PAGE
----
Of course, it’s not only the workers who are affected. Communities living around coal mines, washeries, thermal power plants all bear the brunt of the pollution – air borne, water borne, soil contamination and more. At the workshop, people living in areas with large concentrations of coal mines and thermal power plants like Tuthikudi (T.N), Nellore (A.P.), Korba (Chhatisgadh), Singrauli (M.P.), Raniganj (W.B.) and other places narrated their woes.
Those living near the mines in Korba talked about the problems created by the sound pollution from heavy vehicles. In nearby Raigad district, the water has turned red from pollution. Coal dust is all around, causing respiratory problems for people and creating a layer of dust on crops. Water that is accumulated in the mines (called mine drainage) is pumped up and discharged at the sides of the hills, from where it flows down into people’s fields, ruining their crops.
Another important point that was brought out in the workshop is that often, pollution and health problems do not arise from only a single source such as coal. In most cases, where there are coal mines, pit head thermal power plants also come up, as do other industries that depend on power or coal, or other minerals found there.
In several cases, there is also a major water source – like a dam – created to support the coal power plants. This also draws other industries, resulting in multiple pollutants and compounded health impact, making it more difficult to establish direct linkages between illness and pollutants.
At the workshop, people from several areas narrated the impact of such multiple sources. In Singrauli, coal mines and the Rihand dam has attracted a large number of thermal power plants and other industries. Korba, with its coal mines and the Hasdeo reservoir, has thermal power plants, aluminium smelters, and other industries. Mettur, with the Stanley dam built in 1936 on the Cauvery, has a large number of chemical and plastics plants, and also a few thermal power plants, resulting in severe pollution from effluents, fly ash and chemicals. Representatives from Mettur described how cattle that eat the grass have their teeth falling out, and women often suffer from multiple menstrual cycles in a month.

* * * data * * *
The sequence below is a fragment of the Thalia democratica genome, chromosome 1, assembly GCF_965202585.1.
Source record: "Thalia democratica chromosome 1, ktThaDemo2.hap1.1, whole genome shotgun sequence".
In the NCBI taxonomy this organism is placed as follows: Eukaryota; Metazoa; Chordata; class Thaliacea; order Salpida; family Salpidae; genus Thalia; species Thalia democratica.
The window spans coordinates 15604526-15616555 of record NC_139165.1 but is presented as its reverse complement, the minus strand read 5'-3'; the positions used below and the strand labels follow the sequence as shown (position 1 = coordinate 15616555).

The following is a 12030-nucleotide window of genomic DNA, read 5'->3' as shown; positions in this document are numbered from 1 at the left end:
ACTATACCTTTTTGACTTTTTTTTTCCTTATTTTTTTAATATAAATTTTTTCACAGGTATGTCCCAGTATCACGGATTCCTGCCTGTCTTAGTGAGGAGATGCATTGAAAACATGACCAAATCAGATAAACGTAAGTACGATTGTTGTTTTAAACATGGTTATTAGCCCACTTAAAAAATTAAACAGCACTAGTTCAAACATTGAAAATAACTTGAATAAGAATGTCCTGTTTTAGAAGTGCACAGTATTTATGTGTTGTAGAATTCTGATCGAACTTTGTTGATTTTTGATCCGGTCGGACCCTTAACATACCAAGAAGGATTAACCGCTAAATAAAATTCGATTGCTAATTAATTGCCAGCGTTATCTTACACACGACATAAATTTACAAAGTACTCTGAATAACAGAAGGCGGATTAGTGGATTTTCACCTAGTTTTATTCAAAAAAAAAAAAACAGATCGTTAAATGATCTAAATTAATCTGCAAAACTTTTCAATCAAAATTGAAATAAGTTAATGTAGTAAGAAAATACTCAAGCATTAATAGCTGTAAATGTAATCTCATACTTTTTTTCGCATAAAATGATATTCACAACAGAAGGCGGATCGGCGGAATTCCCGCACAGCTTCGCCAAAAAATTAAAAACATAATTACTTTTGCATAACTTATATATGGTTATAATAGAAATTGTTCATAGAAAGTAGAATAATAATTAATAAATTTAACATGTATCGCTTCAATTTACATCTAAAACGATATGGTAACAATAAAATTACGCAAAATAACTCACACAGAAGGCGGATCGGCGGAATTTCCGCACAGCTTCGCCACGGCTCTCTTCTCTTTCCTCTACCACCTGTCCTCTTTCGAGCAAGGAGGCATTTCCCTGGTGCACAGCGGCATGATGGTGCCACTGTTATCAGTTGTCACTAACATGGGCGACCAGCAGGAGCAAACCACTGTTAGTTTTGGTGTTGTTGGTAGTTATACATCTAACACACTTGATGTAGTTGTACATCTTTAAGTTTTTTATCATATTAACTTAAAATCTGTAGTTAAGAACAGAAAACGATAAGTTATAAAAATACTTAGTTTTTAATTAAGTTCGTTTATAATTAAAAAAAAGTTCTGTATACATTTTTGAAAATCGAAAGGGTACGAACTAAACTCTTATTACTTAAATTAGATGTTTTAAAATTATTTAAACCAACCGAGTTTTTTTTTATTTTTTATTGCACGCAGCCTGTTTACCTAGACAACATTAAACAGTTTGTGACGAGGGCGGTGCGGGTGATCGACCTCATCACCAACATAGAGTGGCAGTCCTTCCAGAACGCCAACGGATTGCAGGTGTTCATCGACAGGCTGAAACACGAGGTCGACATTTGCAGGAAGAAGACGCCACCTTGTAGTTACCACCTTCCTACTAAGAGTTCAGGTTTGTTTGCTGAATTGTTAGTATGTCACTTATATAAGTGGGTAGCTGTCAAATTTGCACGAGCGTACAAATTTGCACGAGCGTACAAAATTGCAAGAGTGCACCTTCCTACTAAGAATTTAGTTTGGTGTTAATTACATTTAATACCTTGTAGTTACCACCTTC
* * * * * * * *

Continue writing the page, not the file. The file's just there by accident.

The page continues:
Empowering communities to address the problems
If the workshop had only concentrated on enumerating the problems, its utility would have been limited. However, what made it far more interesting and impactful was the fact that it was designed to empower local communities to address the serious issues and health impact due to energy production (and industrial pollution).
This aspect becomes particularly important in view of the fact that the government and other regulatory agencies have failed miserably to either control such pollution or address its health impact, and thousands of people continue to suffer immeasurably as a result.
The workshop addressed the issue of community empowerment in two ways. Apart from affected community representatives, there were several doctors and medical practitioners who had been working in the field of community health and pollution. These experts presented several techniques and methods of conducting simple health impact surveys which the communities themselves could carry out – but which would entail some rigour and would allow useful interpretation in linking health impact to various pollutants.
For example, a simple survey method would be to document occurrence of symptoms associated with a known or suspected pollutant. One such case discussed pertained to Kodaikanal, where mercury contamination from a thermometer factory was suspected. One impact of mercury is on coordination. A simple test has to be performed to ascertain this – place a finger of one hand at one foot distance from the nose, and then with a finger of the other hand, quickly touch the nose and the first hand’s finger, repeatedly. A normal person can do it easily, but someone affected by mercury will not be able to do it well. This was a test that the community could carry out very easily.